Article 12 of EMIR gives Member States the power to set their own penalties for breach of the Regulation. This has led to deferred publication of the fines and left firms in many countries with a lack of clarity over what they are putting at stake (and a consequent inability to react proportionately). So what do we know?
Beginning with the Regulation itself, competent national authorities were required, by 17 February 2013, to have laid out their penalties for breach of Articles 4, 5 and 7-11 to the Commission. The guidance they were given was fairly minimal but they were told that any penalties must be ‘effective, proportionate and dissuasive.’
So what constitutes a breach? A breach for these purposes means anything in contravention of the clearing rules (Articles 4 and 5) or the rules for accessing a CCP/market, reporting and mitigating risk against non-financial counterparties (Articles 7-11), and the technical standards pursuant to those Articles. However, a breach doesn’t have to be a complete failure to comply (e.g. failing to clear a trade at all) but can rather be a smaller failure (e.g. reporting a data item in the wrong format). Therefore, the penalties have to be flexible and constitute a full range that encompasses all possible levels of breach.
So what kind of numbers are we talking about? How much will an example fine be? Recently Italy has published its response to Article 12 – there, the regulator (Consob) has scope to fine counterparties between €2,500 and €250,000. This seems small, especially given the often high value of derivatives trades and the fact that breach of the Short Selling Regulation in Italy carries a penalty of €250,000 to €2,500,000. Therefore, can we safely say that penalties for breaches of EMIR will be relatively low across Europe?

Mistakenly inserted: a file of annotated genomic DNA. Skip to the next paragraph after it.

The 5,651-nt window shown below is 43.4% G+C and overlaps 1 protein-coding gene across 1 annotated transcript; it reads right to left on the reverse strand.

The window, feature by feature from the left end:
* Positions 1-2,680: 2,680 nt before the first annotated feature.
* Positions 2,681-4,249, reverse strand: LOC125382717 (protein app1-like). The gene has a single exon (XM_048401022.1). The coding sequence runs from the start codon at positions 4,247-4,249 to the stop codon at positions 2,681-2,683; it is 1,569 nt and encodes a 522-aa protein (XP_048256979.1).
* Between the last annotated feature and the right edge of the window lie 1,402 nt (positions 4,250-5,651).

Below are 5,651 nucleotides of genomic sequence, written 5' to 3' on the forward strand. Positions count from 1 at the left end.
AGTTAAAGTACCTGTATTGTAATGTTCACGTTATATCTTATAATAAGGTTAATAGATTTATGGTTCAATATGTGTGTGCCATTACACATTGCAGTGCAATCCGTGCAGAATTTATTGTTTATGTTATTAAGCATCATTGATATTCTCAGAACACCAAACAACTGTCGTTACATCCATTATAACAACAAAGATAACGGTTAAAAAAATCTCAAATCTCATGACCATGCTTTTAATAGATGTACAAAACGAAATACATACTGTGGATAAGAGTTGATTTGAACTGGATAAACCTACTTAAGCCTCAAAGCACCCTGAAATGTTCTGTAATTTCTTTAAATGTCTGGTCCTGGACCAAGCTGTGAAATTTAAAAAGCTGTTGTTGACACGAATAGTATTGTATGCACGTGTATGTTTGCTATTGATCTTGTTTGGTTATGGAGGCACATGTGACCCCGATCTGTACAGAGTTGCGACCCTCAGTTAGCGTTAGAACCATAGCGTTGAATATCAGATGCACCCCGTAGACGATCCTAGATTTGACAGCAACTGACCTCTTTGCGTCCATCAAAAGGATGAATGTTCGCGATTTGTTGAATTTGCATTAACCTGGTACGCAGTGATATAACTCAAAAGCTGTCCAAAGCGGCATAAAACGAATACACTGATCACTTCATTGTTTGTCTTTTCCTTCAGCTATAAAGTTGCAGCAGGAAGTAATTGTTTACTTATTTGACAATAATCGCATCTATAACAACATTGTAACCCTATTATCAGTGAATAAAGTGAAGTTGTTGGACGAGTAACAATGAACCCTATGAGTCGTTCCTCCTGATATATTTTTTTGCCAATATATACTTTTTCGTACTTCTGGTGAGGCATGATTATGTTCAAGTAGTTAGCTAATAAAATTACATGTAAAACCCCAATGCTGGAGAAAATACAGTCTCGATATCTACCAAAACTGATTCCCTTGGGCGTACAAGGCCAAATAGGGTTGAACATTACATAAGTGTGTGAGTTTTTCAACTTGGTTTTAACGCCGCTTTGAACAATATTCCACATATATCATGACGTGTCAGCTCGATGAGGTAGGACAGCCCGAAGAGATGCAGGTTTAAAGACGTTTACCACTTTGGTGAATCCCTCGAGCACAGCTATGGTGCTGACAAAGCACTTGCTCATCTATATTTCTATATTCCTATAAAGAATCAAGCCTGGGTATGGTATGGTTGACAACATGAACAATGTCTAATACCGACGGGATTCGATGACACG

The answer is no. In the UK, the FCA continues to keep its cards close to its chest: The amendments to the Decision Procedure and Penalties manual (DEPP) only say that the FCA will impose a financial penalty ‘of such amount as it considers appropriate’ for breaches of EMIR. Therefore, firms required to comply with EMIR remain in the dark as to the level at which penalties will be set at, and will have to look to precedent to determine what the FCA is thinking.
The FCA is under no obligation from EMIR to disclose its penalties and so there may be no clarity until the fines start appearing (the amounts of which must be published). However, it seems difficult to describe the level of Italy’s fines as ‘dissuasive’ or ‘effective’ and therefore we may yet see much higher penalties from other European States.